These powerful thoughts struck home with me.  As a corporate executive in the 70’s, I now realize that I was a “boss,” not a “leader.”  When business leaders were preaching the credo of MBO – Management By Objectives, we jokingly referred to our style as MBI – Management By Intimidation.  Part of this was the cockiness of youth, but a greater part truly described our management style.  We believed that you could only manage people by engendered an atmosphere of fear that would force them to perform.  We were wrong!
Wood’s article went on to say, “There are ‘leaders’ who think they have to scream and shout so they can be heard.  They yell and throw tantrums because they believe it’s the only way to make change. Other ‘leaders’ fell they must be quiet and hidden, operating behind the scenes as manipulators.  However, the true leaders are positive servants – people willing to help other people accomplish their best.”
Many people will find fault with the term “servant leader.”  Maybe they think that it’s a little soft or that such an attitude can’t engender motivation and loyalty.  They might even think that “servant leaders” ignore and avoid problems – sticking their heads in the sand.
Woods takes issue with those beliefs.  “Servant leaders acknowledge the problems, but also dwell on the positive accomplishments, as well.  Their positive attitude helps find the best ways to solve problems in a constructive way – as opposed to becoming a bull in a china shop.  They use wisdom and discernment to help foster communications and solutions.  They maintain a positive ‘can-do’ attitude.”
Positivity is hard, negativity is easy!  It’s far easier to moan and groan about the difficulties that face us than to nurture a positive attitude.  People tend to gravitate toward gossip, whining and complaining – rather than focusing on the good while solving the problem. That’s part of why change is so difficult.  The devil we know is easier to handle than the one we don’t know.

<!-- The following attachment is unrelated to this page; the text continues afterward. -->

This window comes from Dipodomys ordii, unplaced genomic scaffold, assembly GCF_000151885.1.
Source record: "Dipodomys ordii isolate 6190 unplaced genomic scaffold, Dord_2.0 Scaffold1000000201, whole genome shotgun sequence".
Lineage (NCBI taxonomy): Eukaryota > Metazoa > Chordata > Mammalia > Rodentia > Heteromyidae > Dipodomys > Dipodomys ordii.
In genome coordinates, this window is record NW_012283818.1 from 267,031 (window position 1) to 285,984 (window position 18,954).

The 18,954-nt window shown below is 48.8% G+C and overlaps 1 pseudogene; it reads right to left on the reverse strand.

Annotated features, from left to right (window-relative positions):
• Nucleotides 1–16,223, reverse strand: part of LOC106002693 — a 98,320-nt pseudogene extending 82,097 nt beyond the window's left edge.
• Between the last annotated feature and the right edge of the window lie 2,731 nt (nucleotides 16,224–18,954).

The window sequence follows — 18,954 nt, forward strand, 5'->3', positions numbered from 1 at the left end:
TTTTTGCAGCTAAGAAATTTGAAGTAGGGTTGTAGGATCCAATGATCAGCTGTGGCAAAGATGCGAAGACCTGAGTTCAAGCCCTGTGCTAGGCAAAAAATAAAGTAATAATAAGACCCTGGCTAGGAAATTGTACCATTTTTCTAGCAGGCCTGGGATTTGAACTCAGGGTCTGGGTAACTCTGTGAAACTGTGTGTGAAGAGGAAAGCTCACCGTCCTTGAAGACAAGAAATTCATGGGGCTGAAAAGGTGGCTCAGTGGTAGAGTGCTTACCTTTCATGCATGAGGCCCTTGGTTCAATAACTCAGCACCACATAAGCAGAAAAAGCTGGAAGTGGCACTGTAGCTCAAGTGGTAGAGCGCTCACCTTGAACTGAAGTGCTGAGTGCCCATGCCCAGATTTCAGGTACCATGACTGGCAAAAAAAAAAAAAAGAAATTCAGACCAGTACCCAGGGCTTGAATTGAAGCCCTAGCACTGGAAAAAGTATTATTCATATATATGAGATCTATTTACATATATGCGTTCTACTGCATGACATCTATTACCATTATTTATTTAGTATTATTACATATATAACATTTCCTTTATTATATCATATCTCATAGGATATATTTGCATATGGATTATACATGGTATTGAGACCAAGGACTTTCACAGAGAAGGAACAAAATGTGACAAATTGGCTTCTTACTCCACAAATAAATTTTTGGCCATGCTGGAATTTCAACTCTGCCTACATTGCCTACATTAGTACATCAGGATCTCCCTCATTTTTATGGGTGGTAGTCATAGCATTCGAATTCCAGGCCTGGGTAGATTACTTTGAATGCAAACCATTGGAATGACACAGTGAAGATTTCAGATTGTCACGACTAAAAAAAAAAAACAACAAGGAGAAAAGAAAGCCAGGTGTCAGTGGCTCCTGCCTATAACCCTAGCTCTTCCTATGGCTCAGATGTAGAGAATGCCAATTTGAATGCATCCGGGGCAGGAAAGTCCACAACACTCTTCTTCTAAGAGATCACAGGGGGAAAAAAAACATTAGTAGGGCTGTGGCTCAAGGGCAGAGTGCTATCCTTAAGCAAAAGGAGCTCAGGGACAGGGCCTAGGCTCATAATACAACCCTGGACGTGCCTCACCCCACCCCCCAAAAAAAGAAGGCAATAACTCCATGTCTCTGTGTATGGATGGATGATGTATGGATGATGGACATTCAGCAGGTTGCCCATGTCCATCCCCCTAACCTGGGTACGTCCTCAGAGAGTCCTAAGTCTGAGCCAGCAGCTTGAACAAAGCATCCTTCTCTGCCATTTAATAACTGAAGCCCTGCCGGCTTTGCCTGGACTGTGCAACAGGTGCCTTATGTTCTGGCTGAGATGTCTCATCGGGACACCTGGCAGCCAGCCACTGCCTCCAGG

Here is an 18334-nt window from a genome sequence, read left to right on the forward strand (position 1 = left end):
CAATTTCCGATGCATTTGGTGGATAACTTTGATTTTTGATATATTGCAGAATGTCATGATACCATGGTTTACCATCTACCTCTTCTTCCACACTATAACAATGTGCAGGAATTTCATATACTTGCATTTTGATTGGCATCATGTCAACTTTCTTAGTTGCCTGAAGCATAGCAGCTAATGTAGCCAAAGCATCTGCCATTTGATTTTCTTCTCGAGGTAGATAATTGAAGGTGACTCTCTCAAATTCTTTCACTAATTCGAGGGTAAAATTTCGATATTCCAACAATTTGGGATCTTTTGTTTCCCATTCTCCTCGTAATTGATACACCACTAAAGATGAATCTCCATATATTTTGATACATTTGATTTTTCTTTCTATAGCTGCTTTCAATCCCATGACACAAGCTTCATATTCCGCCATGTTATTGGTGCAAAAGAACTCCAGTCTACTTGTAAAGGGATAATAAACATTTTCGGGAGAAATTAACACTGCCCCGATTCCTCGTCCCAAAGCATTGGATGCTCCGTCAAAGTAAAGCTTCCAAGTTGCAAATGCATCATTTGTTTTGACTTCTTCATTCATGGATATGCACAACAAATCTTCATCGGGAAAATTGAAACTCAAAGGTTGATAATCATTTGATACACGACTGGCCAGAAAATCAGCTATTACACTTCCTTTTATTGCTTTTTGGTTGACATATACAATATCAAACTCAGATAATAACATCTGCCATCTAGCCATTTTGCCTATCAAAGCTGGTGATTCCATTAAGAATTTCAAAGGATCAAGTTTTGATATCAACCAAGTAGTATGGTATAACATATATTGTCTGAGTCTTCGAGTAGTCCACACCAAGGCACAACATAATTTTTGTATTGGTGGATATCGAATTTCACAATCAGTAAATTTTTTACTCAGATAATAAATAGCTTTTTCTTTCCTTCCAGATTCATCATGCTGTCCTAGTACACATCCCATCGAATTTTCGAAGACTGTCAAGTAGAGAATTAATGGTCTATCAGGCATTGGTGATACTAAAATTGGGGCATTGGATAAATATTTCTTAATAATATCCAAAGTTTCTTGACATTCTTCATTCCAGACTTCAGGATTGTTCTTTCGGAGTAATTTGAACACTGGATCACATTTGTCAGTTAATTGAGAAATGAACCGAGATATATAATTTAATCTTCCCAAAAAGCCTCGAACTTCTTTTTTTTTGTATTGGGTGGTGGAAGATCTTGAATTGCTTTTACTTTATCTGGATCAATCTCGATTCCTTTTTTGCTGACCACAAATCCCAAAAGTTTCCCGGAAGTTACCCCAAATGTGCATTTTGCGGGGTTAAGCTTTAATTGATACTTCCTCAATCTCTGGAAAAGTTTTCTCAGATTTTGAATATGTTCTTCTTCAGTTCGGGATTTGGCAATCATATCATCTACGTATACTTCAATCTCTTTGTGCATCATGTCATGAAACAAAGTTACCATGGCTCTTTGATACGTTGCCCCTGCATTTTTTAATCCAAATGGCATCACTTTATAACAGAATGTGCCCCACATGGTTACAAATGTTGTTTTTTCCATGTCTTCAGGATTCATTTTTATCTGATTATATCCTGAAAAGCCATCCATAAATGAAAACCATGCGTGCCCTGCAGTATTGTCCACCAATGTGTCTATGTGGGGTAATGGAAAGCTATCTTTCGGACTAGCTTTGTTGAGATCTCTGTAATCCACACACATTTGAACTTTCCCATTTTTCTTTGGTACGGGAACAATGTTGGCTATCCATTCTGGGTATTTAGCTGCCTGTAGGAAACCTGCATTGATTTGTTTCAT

On the management side, do we tend to be sarcastic to the point of putting people down and talking behind their backs?  Do we find it easier to instill fear or create skepticism?  Do we tend to assign blame and make accusations rather than investigating root causes in order to develop solutions?  This approach might resolve a problem temporarily, but a true leader solves problems for future generations.
Leaders don’t bask in accolades for personal gain and ego boosts. Leaders serve as a conduit, passing the accolades down to the workers who really earned them. Leaders boost people, rather than tear them down. Leaders revel in the accolades earned by their staff!  
This does not mean that leaders are pushovers.  Leaders are willing to take the stands necessary to implement change.  Leaders will fire people – but only after determining that the person is at fault – rather than inept management, poor training, or placement of the person in the wrong job.  Leaders determine the source of the problem and then take the necessary action.  Leaders must be tough when toughness is indicated.